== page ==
"While White House aides can provide familiar talking points on gestures of cooperation across party lines, the fact of the matter is on all three occasions, the principal thrust of Bush's policies was toward polarization rather than conciliation," Galston said. "We are now living in the shadow of nearly five years in which that has been the dominant political message coming out of the White House."
Republican National Committee Chairman Ken Mehlman offered a vigorous rebuttal to that criticism yesterday. "They've got a one-way street of unity," he said. "It's 'Do what we want, or you're not a unifier.' "
Mehlman said Bush has produced an unprecedented record of bipartisan accomplishment, citing the passage of the No Child Left Behind education act, prescription drug benefits for Medicare recipients, the USA Patriot Act and the creation of the Department of Homeland Security, which he said was advanced initially by Democratic Sen. Joseph I. Lieberman (Conn.) and eventually embraced by Bush. (Democrats say Bush embraced the department only when public opinion showed it to be extremely popular.) Mehlman also said Democrats are now attempting to take advantage of the politics of Katrina and pointed specifically at Sen. Hillary Rodham Clinton (D-N.Y.), who yesterday introduced legislation calling for the Federal Emergency Management Agency (FEMA) to be reconstituted as an independent, Cabinet-level agency, rather than a unit in the new Homeland Security Department. "You tell me who's taking what should be a moment of national unity and trying to score politically," he said. William Mayer, a political scientist at Northeastern University, said the public divide over Bush's handling of the natural disaster bears considerable resemblance to divisions over Clinton's handling of the standoff with the Branch Davidian followers of David Koresh in Waco early in his presidency, which ended in a fire that killed more than 80 people. Democrats supported Clinton did the best he could "dealing with a crazy man," Mayer said, while Republicans "said this was a massively bungled affair."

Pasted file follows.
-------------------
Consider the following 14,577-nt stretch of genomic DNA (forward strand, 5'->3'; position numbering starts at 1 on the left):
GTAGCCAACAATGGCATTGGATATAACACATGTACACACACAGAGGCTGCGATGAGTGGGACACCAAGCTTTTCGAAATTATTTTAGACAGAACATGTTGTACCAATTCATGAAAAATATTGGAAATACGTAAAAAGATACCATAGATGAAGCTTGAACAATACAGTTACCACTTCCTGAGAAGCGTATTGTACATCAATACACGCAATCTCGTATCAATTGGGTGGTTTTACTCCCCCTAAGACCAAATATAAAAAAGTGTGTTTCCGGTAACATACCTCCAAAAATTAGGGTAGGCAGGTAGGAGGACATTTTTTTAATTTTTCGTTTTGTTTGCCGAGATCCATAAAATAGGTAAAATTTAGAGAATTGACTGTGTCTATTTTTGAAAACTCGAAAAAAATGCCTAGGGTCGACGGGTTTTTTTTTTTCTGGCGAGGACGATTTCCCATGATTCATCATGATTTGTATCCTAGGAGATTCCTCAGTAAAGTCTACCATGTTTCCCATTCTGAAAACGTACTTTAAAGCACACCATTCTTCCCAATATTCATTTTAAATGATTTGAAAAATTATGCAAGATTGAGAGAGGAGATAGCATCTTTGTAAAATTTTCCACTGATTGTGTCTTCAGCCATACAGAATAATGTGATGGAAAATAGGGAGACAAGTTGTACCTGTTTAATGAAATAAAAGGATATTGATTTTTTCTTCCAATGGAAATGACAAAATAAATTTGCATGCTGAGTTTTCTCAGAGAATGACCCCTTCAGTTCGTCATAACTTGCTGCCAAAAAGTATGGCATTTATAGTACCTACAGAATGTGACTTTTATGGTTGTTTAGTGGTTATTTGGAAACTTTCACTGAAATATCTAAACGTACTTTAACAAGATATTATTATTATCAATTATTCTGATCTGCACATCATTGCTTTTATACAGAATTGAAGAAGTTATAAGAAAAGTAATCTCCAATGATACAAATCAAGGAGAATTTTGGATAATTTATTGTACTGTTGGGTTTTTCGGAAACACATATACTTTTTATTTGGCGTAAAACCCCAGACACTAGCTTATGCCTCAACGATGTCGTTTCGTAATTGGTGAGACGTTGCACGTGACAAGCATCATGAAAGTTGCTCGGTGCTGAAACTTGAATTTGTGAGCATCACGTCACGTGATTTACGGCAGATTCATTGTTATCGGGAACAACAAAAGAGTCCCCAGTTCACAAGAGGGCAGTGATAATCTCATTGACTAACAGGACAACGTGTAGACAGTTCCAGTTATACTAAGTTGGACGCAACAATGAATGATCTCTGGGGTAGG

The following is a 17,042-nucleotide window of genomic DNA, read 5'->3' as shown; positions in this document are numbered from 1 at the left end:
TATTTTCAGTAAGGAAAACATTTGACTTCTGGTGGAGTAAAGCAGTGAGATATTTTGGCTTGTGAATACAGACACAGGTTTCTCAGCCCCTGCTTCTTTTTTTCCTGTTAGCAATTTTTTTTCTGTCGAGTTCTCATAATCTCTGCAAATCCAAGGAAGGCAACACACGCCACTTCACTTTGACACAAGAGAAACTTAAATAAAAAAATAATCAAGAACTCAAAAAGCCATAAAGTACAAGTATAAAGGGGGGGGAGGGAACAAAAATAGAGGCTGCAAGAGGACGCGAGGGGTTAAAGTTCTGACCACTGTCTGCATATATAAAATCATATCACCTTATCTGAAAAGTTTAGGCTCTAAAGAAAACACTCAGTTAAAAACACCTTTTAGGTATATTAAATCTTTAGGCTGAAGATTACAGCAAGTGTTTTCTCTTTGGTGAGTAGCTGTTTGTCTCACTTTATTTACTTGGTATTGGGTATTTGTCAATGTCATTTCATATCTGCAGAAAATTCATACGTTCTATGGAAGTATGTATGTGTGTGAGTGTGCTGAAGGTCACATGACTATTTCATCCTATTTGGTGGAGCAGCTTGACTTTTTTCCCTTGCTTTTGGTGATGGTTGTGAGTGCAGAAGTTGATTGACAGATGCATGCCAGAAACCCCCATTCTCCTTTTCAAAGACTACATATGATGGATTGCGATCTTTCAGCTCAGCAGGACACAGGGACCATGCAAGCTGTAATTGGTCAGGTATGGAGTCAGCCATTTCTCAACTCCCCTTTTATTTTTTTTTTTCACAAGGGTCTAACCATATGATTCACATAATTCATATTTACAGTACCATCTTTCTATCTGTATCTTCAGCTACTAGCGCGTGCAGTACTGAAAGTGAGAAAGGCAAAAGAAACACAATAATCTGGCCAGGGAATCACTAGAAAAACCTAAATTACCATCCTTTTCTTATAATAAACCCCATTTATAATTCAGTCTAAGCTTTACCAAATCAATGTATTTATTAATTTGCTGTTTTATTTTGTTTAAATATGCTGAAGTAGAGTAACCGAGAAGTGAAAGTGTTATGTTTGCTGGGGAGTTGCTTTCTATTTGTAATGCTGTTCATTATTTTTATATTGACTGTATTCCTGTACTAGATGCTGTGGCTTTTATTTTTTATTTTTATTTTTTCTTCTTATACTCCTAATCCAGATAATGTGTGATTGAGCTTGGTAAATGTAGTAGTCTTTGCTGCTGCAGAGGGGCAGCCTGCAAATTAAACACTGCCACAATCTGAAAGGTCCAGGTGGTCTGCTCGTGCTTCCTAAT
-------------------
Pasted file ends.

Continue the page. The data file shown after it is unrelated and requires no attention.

Mayer and Nolan McCarty, a professor of politics and public affairs at Princeton said that while polarization has worsened under Bush, the president bears only some of the responsibility. McCarty said Bush could try to rise above the current criticism but noted that partisans now have jumped in. "It will polarize things worse," he said.
Mark McKinnon, Bush's campaign media adviser, said Bush is still dealing with divisions that came out of the election 2000 but said the current crisis presents an opportunity for the administration "to show leadership and coordination and response and compassion of a nature that could affect the political dynamics of the country."
Galston agreed that is possible, but he said he doubted even a well-judged performance will fundamentally change Bush's ability to work across party lines on controversial issues. The hurricane may have washed away much of the Gulf Coast, but political polarization has proved resistant to its forces.